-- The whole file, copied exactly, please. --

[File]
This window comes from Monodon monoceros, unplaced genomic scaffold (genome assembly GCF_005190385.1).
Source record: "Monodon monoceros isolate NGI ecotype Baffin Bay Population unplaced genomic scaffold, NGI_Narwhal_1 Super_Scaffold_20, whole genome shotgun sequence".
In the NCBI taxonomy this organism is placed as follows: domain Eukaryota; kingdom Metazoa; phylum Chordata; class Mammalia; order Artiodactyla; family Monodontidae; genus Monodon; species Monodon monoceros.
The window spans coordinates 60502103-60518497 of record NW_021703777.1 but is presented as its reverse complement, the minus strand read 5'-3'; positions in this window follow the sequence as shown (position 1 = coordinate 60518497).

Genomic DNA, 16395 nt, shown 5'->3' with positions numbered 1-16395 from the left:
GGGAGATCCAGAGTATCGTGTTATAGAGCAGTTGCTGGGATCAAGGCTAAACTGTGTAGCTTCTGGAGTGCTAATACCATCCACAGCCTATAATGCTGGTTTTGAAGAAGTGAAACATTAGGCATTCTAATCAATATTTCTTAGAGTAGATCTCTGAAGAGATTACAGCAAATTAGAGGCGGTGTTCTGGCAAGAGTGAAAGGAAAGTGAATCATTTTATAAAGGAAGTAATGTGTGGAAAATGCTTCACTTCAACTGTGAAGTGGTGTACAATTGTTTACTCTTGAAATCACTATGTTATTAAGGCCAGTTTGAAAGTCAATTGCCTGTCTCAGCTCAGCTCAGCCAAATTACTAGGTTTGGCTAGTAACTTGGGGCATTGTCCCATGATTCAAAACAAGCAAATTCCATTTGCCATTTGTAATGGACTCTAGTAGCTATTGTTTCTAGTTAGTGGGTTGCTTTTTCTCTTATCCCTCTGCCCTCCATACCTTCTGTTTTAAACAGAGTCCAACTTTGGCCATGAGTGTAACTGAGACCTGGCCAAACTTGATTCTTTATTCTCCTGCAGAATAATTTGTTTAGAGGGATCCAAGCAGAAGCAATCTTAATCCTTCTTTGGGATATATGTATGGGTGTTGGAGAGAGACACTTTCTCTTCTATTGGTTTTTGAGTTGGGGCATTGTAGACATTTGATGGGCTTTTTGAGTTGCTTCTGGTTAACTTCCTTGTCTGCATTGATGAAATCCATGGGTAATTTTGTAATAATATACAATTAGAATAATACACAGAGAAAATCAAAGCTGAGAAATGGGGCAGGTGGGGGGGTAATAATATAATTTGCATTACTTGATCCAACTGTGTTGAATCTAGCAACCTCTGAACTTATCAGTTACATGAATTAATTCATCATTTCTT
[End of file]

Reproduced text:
This window comes from Monodon monoceros, unplaced genomic scaffold (genome assembly GCF_005190385.1).
Source record: "Monodon monoceros isolate NGI ecotype Baffin Bay Population unplaced genomic scaffold, NGI_Narwhal_1 Super_Scaffold_20, whole genome shotgun sequence".
In the NCBI taxonomy this organism is placed as follows: domain Eukaryota; kingdom Metazoa; phylum Chordata; class Mammalia; order Artiodactyla; family Monodontidae; genus Monodon; species Monodon monoceros.
The window spans coordinates 60502103-60518497 of record NW_021703777.1 but is presented as its reverse complement, the minus strand read 5'-3'; positions in this window follow the sequence as shown (position 1 = coordinate 60518497).

Genomic DNA, 16395 nt, shown 5'->3' with positions numbered 1-16395 from the left:
GGGAGATCCAGAGTATCGTGTTATAGAGCAGTTGCTGGGATCAAGGCTAAACTGTGTAGCTTCTGGAGTGCTAATACCATCCACAGCCTATAATGCTGGTTTTGAAGAAGTGAAACATTAGGCATTCTAATCAATATTTCTTAGAGTAGATCTCTGAAGAGATTACAGCAAATTAGAGGCGGTGTTCTGGCAAGAGTGAAAGGAAAGTGAATCATTTTATAAAGGAAGTAATGTGTGGAAAATGCTTCACTTCAACTGTGAAGTGGTGTACAATTGTTTACTCTTGAAATCACTATGTTATTAAGGCCAGTTTGAAAGTCAATTGCCTGTCTCAGCTCAGCTCAGCCAAATTACTAGGTTTGGCTAGTAACTTGGGGCATTGTCCCATGATTCAAAACAAGCAAATTCCATTTGCCATTTGTAATGGACTCTAGTAGCTATTGTTTCTAGTTAGTGGGTTGCTTTTTCTCTTATCCCTCTGCCCTCCATACCTTCTGTTTTAAACAGAGTCCAACTTTGGCCATGAGTGTAACTGAGACCTGGCCAAACTTGATTCTTTATTCTCCTGCAGAATAATTTGTTTAGAGGGATCCAAGCAGAAGCAATCTTAATCCTTCTTTGGGATATATGTATGGGTGTTGGAGAGAGACACTTTCTCTTCTATTGGTTTTTGAGTTGGGGCATTGTAGACATTTGATGGGCTTTTTGAGTTGCTTCTGGTTAACTTCCTTGTCTGCATTGATGAAATCCATGGGTAATTTTGTAATAATATACAATTAGAATAATACACAGAGAAAATCAAAGCTGAGAAATGGGGCAGGTGGGGGGGTAATAATATAATTTGCATTACTTGATCCAACTGTGTTGAATCTAGCAACCTCTGAACTTATCAGTTACATGAATTAATTCATCATTTCTT